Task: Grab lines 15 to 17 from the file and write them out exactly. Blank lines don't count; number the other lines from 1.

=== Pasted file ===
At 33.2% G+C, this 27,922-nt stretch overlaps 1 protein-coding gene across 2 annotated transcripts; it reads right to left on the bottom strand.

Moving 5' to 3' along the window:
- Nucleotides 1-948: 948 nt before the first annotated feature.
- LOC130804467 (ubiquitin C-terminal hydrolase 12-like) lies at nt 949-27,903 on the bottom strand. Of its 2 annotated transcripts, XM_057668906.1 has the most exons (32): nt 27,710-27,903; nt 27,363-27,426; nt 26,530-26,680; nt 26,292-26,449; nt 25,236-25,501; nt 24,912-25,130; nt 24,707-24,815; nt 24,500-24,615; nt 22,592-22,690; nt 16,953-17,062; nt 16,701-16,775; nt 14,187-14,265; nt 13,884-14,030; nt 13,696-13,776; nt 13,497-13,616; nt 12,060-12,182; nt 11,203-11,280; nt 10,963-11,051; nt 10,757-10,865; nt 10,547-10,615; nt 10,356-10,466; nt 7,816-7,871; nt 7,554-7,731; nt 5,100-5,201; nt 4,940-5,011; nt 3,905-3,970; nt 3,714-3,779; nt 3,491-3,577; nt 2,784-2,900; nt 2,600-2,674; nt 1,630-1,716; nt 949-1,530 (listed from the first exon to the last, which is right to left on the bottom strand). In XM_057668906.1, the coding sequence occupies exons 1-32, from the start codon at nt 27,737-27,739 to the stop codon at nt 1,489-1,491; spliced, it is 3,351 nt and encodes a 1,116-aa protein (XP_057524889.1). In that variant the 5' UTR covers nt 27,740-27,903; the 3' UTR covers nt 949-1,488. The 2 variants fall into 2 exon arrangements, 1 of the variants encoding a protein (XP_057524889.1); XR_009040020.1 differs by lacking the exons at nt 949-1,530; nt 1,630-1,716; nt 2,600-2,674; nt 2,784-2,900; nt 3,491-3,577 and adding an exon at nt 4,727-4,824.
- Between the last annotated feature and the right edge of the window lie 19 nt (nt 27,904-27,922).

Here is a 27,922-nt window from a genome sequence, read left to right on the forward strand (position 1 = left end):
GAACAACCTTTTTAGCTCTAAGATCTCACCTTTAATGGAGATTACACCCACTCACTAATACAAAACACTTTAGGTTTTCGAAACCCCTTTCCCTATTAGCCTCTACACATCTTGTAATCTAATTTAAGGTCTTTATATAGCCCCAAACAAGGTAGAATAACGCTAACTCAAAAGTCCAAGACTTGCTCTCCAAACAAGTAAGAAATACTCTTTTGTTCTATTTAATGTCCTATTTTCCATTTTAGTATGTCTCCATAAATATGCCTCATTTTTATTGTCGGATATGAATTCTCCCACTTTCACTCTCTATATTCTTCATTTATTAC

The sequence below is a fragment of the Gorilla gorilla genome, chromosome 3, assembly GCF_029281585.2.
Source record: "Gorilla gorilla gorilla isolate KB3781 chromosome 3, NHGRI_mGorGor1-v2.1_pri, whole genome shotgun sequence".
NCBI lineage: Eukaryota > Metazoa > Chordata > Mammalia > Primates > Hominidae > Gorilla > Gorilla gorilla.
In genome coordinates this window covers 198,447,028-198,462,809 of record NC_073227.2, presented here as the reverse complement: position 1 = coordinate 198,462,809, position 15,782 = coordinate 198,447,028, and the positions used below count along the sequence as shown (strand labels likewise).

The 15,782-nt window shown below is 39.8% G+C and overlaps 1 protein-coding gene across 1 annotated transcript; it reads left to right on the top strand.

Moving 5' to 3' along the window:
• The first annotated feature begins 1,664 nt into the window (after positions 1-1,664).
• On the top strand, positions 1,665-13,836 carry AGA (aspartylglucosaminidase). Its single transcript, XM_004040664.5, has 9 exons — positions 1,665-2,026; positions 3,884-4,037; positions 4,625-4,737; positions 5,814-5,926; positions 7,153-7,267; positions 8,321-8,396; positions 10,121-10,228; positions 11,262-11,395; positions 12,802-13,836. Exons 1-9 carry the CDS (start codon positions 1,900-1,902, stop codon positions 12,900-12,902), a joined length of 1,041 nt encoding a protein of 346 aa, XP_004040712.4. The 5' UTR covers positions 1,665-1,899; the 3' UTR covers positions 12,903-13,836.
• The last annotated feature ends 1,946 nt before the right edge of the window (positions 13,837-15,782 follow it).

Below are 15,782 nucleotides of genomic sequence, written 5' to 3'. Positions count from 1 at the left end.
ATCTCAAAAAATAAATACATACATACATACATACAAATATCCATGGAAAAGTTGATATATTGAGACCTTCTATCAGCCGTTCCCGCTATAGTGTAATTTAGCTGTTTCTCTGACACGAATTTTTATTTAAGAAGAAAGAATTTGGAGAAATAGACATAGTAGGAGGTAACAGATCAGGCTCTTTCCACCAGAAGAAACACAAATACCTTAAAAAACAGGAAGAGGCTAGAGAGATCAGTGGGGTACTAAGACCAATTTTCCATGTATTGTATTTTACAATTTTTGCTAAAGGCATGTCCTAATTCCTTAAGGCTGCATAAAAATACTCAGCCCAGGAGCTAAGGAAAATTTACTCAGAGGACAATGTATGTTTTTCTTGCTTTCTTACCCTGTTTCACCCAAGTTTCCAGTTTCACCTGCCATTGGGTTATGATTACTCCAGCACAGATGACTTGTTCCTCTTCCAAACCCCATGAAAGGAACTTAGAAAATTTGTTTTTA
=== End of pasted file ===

• On the top strand, positions 1,665-13,836 carry AGA (aspartylglucosaminidase). Its single transcript, XM_004040664.5, has 9 exons — positions 1,665-2,026; positions 3,884-4,037; positions 4,625-4,737; positions 5,814-5,926; positions 7,153-7,267; positions 8,321-8,396; positions 10,121-10,228; positions 11,262-11,395; positions 12,802-13,836. Exons 1-9 carry the CDS (start codon positions 1,900-1,902, stop codon positions 12,900-12,902), a joined length of 1,041 nt encoding a protein of 346 aa, XP_004040712.4. The 5' UTR covers positions 1,665-1,899; the 3' UTR covers positions 12,903-13,836.
• The last annotated feature ends 1,946 nt before the right edge of the window (positions 13,837-15,782 follow it).

Below are 15,782 nucleotides of genomic sequence, written 5' to 3'. Positions count from 1 at the left end.